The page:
Oswego restaurant offers feel-good food for every season
By Christopher Malone
Bistro 197 has your number. It knows you’re hungry. It knows what you want and will serve it to you.
Well, not really.
The brains behind the operation aren’t mind readers. They’re taking the time to intricately craft all their menus, so the patron has the difficult task of making the decisions.
From craft beer to craft cocktails and appealing appetizers to enticing entrees, there’s a lot the downtown Oswego eatery has to offer.
The restaurant has a clean, open atmosphere boasting rustic and industrial characteristics. The music isn’t overwhelming. There’s a darkened, mood-lit barroom area and a brighter section to the restaurant; both offer great streetside views. Plus, some nights, Bistro 197 does offer live music, usually regional singer-songwriters playing originals and covers.
I started with the Bistro’s fire gin and tonic ($12), an exciting take on the standard cocktail with Bombay, chiles and Luxardo Cherry. The beautifully subtle heat doesn’t overpower the refreshing aspect of the gin and Fever-Tree tonic.
My 1-year-old dinner date enjoyed some water. It was clearly lip-smacking refreshing to her. So was the apple cheddar galette ($13). The appetizer falls under Bistro 197’s “To share or not to share” section.
For many reasons, my daughter chose the latter; she ate most of the sweet, dessert-like crusty cake. The thought of fresh, crisp apples with the cheese and a honey-thyme crumble sold itself.
The Oswego restaurant flexed its mussels special ($16) with a Thai-inspired batch of the shellfish. The perfectly shareable and appropriately priced crock boasted a subtle curry sauce coating the non-gritty mussels. The toddler kept asking for more despite my taking the majority of them.
Seeing and saying “pumpkin purses” ($24) is just too fun to say and not getting them sounds even sillier. The pumpkin pasta-wrapped cheese sat in a bed of maple sausage, pieces of pumpkin and pepitas (pumpkin seeds). It’s one of the most autumn dishes served with a sense of comfort and satisfaction.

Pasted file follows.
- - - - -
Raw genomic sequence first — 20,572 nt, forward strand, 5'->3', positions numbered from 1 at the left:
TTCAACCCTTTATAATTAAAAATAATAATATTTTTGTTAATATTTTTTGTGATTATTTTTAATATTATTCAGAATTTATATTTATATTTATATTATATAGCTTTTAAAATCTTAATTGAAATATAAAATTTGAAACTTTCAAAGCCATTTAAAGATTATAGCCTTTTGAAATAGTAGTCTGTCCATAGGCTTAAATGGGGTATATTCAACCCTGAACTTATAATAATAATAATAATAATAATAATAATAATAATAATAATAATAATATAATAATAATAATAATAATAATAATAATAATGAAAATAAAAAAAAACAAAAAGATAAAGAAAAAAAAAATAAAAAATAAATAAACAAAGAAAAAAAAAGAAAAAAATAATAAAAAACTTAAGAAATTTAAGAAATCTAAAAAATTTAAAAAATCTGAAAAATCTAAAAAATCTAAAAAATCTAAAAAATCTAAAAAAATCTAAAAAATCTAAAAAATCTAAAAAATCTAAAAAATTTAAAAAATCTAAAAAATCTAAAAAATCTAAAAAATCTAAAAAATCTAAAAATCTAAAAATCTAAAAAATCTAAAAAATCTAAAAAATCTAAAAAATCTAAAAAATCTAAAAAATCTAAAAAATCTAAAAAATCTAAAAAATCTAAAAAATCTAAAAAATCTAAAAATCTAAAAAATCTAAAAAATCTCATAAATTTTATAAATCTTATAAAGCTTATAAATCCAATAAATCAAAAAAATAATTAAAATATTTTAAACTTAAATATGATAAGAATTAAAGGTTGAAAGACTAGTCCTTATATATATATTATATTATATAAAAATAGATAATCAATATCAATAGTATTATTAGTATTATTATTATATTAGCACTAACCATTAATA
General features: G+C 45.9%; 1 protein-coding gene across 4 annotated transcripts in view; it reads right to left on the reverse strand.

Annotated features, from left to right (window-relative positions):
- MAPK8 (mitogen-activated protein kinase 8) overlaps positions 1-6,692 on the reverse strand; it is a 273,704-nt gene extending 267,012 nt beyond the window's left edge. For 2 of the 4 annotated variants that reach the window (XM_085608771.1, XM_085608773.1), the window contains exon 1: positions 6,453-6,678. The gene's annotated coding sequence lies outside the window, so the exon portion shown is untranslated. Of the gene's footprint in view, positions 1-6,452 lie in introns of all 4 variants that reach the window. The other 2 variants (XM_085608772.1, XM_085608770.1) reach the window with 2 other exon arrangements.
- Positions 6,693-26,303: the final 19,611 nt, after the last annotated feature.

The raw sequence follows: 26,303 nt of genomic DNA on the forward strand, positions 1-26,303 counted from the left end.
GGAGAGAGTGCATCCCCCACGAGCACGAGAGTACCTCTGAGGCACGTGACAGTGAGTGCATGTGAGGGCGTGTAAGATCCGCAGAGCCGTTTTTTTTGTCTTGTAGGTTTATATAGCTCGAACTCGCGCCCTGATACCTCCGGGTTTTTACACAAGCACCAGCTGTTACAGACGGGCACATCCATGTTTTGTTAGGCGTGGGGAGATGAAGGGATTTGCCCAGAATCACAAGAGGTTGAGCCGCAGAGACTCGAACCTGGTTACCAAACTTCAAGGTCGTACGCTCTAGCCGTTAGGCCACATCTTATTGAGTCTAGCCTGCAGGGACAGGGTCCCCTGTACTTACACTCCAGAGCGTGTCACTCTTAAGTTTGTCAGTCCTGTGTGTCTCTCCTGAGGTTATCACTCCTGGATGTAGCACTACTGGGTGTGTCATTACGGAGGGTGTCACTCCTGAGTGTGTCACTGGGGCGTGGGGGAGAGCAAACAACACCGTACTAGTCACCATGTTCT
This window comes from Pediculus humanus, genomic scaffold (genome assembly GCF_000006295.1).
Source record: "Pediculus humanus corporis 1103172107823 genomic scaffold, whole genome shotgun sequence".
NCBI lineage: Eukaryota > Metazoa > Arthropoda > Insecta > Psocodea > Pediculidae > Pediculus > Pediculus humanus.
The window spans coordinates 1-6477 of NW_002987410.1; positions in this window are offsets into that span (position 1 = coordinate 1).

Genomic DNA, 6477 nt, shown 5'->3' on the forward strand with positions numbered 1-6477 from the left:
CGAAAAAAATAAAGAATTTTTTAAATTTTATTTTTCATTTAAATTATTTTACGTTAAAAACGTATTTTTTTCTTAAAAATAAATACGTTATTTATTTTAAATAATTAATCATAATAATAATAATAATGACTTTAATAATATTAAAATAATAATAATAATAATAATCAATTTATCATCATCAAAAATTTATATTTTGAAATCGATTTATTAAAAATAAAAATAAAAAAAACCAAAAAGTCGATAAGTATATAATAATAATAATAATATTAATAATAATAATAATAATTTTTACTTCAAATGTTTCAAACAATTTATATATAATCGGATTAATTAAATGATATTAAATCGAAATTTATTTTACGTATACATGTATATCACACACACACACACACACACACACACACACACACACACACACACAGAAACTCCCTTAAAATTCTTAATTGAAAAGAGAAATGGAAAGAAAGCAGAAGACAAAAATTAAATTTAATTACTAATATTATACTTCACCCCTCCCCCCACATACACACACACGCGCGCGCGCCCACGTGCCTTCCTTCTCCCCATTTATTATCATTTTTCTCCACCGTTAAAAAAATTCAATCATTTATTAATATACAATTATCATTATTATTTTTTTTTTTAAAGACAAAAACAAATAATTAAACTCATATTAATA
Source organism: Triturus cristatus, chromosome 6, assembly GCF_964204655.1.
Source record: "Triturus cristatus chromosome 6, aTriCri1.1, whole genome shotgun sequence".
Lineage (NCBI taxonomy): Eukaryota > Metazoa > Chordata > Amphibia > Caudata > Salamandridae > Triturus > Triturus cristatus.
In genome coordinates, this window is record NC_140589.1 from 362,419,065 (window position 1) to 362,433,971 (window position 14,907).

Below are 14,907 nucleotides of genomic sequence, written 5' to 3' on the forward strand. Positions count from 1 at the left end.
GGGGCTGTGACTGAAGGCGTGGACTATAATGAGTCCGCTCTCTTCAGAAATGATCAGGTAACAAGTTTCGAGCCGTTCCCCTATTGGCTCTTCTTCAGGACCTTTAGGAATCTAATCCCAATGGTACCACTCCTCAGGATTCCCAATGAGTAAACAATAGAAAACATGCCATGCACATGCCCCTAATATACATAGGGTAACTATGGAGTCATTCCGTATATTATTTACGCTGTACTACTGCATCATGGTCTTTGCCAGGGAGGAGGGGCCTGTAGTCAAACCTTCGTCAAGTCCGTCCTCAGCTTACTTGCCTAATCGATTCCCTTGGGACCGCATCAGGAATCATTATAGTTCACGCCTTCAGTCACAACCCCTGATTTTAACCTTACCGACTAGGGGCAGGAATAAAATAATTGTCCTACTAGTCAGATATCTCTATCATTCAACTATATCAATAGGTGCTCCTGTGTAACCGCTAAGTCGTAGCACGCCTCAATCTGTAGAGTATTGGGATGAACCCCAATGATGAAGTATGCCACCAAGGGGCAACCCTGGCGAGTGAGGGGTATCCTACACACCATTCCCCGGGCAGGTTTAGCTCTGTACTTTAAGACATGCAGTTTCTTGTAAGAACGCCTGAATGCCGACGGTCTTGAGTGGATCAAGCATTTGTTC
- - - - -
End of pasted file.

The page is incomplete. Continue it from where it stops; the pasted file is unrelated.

Where people crave “pumpkin spice” whatever, maple and pumpkin actually exist and have been around for years. The subtle sweetness comes right out and pairs well with the seasonal squash. The sausage was absolutely fresh, too. Simply taking a bite and noticing the flavor really said it all. The maple, also pairing well with the meat, boasted a melt-in-your-mouth quality; it’s something to savor, not devour.
Another special of the day was the bass ($32). Going along with the theme of the water dwellers and meat we’ve enjoyed this meal, it’s fresh. Bass is typically not a fishy-fish. The mild aroma and flavor isn’t going to cause anyone to recoil. The seared and seasoned bass didn’t take much to fall right apart when cutting into it.
It fell into a bed of sweet potato gnocchi and parsnips. The fish dish, also dressed in season, didn’t give patrons an excuse to accuse the kitchen staff of foodie treason.
To top the experience off: crème brûlée ($10).
The easily shareable (if you really want to) dessert’s crust cracked perfectly at the slight touch of the spoon. It gave way for an incredibly rich and creamy custard beneath.
Before tip, the bill came to $115.56.
Bistro 197 was nothing short of accommodating and showcasing its culinary and hospitality abilities. They even gave my toddler paper and crayons, which we both partook in. There is also a children’s menu but Avery really enjoyed the “adult” food we shared.
Well, the kid kind of shared.
197 W. First St., Oswego, NY 13126
Wednesday – Saturday: noon – 3 p.m.
Tuesday – Saturday: 5 – 9 p.m.
Tuesday – Saturday: noon – close
Sunday and Monday.